Author Interview: Allegra Pescatore

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How did you hear about SPFBO – and have you read any of the other entrants? 

I heard about it the final day of sign-ups, and was among the last to get my name in this year. I admit that when it began I didn’t know much about it, but getting to know the other contestants has been a joy. I’ve read several so far, with many more on my teetering TBR.

Your FB profile says you’re originally from Italy and are now living in PA. What brought you here? 

I did, indeed, grow up in Italy. It was quite the adventure traveling around Europe with my family for art symposiums and running around the Italian countryside as a child, but we moved back to the states when I was thirteen. Ending up in Pittsburgh, PA was as much happenstance as deliberate intent. It’s my mother’s home town and after college I happened to snag a dream job. So here I am. While my home is here, I am still very much an Italian at heart, and travel every chance I get. 

If someone were passing near your hometown in Italy and/or Pittsburg, where would you recommend they visit? 

In Italy, that’s easy: le Cinque Terre. It’s a grouping of five small costal villages about an hour away from where I grew up. They are some of the most beautiful places I have ever been and I love taking the boat between them or hiking the long trails in the natural park.


Here in Pittsburgh, I am a huge fan of Phipps Conservatory, where I often go to write in the middle of winter. I get to move from the tropics, to Europe, to the desert all in the same phenomenally beautiful building. It’s a treat and very inspiring.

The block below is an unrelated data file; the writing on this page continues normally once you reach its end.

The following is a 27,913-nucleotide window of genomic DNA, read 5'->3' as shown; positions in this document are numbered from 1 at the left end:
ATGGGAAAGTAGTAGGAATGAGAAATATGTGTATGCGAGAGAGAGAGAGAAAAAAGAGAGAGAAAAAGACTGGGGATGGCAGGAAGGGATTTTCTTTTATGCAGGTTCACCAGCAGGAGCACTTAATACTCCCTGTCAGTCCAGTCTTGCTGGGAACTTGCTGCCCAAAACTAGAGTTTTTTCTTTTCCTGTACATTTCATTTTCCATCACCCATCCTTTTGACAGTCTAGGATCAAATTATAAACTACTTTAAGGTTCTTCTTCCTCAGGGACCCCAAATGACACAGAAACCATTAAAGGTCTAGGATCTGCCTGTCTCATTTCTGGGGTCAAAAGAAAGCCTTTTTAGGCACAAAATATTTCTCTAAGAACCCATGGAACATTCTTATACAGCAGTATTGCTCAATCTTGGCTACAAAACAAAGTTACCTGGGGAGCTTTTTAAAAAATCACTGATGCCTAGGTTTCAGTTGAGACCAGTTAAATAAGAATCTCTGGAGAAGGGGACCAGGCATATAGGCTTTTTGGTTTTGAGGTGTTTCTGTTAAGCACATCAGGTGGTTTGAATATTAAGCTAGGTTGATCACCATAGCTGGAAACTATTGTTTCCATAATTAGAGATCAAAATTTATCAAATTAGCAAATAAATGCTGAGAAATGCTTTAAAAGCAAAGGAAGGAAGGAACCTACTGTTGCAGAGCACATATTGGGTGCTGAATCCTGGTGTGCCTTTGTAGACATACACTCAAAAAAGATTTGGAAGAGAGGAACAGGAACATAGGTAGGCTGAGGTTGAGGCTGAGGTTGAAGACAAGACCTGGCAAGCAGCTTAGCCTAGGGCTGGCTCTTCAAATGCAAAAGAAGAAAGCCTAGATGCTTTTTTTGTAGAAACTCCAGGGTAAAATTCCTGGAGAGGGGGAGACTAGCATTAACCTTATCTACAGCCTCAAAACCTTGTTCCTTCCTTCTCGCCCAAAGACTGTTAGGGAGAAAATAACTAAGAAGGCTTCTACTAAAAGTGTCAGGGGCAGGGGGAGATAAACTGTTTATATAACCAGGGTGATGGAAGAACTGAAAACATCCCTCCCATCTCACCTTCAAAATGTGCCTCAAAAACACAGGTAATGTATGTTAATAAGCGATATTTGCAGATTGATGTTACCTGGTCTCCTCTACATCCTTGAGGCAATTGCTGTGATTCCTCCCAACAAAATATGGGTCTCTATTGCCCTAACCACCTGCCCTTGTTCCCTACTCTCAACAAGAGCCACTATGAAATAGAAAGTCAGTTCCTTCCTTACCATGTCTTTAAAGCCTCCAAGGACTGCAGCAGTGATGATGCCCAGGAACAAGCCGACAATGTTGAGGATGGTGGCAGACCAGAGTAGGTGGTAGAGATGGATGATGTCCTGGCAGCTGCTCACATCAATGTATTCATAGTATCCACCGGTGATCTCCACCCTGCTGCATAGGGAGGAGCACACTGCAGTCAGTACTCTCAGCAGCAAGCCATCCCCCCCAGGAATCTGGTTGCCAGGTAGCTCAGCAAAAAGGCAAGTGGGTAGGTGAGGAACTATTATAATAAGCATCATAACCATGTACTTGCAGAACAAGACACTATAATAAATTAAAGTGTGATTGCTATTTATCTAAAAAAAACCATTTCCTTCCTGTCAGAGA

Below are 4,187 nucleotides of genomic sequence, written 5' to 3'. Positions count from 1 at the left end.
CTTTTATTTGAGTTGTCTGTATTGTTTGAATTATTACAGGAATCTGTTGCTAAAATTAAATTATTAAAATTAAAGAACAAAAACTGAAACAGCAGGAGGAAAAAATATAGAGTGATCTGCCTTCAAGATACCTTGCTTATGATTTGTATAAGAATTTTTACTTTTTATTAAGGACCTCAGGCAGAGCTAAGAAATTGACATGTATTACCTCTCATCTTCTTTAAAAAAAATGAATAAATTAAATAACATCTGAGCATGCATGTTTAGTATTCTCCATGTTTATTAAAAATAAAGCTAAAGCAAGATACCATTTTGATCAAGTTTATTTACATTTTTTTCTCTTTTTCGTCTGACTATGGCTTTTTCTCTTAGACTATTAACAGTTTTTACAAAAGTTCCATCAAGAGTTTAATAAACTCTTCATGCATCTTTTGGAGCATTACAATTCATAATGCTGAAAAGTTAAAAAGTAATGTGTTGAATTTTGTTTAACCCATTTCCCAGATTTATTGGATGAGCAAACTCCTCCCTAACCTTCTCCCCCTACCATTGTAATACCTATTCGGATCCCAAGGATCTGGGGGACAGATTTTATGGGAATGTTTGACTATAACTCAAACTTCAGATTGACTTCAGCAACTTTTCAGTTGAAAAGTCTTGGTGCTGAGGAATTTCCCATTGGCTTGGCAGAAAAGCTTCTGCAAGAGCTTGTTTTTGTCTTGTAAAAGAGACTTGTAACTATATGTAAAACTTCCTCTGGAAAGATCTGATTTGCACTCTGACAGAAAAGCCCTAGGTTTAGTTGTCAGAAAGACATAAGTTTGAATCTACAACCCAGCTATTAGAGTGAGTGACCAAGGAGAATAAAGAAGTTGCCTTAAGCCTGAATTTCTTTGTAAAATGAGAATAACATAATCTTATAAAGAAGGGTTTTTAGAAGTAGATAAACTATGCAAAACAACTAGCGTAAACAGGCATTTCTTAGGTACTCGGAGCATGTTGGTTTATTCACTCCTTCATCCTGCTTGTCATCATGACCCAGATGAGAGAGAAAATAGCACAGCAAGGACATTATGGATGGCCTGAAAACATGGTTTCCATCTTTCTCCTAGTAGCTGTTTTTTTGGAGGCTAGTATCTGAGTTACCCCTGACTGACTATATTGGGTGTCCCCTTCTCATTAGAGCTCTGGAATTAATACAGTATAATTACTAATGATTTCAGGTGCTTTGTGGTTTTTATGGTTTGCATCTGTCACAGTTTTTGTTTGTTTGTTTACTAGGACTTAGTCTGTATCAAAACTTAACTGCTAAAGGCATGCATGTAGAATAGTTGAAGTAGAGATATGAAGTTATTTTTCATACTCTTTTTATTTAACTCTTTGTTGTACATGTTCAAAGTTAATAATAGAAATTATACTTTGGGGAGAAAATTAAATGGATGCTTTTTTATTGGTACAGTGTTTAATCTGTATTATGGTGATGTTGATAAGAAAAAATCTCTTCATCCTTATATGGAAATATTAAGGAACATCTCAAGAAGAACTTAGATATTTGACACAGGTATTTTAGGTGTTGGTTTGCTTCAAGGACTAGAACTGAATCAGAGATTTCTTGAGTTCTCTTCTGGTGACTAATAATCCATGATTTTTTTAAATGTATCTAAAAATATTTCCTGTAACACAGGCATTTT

On FB you’ve “checked in” or “liked” a few different conservatories and botanical gardens – which one so far has been your favorite?

Plants are one of those things that make me feel alive. From when I was little and would scamper up our cherry tree to pick bucketfuls of fruit, I’ve always had a connection to gardens. I think my favorite botanical garden is the one in Mendocino, CA, where I spent countless hours drawing flowers and daydreaming by the headlands, staring out into the Pacific Ocean. Most of my time in gardens, though, is spent in my own. I grow about forty different herbs every summer, plus edible flowers and a few vegetables. My hope, one day, is to have a big enough garden to feed my family year round.

There’s a cat biting your head in one of your pictures – what’s their name and do they bite your skull frequently? 


His name is Felix, and he often tries to groom me. Within about a minute he gets very frustrated with my long hair, so attempts to help detangle it by biting my head. While I appreciate his enthusiasm, his teeth are quite sharp. 

You studied non profit restaurant management – what lead you in that direction?

Food is one of my great passions. I see it as one of the universal experiences of being alive, and something that everyone has an opinion on. As a young child I read the book ‘A Search For Delicious’ which stuck with me from then on. I wanted to work with food, but had little interested in the traditional restaurant business. All this led me to the Community Cafe movement led by One World, Everybody Eats. The idea of using food as a way of building community and bridges between different socioeconomic groups spoke to me deeply. It gave me a way to take something I was passionate about and use it to make the world just a little bit kinder. 

You’ve liked a few different medical organizations or things like “Rare Disease Day” and the ADA PGH – does this hold particular significance to you personally?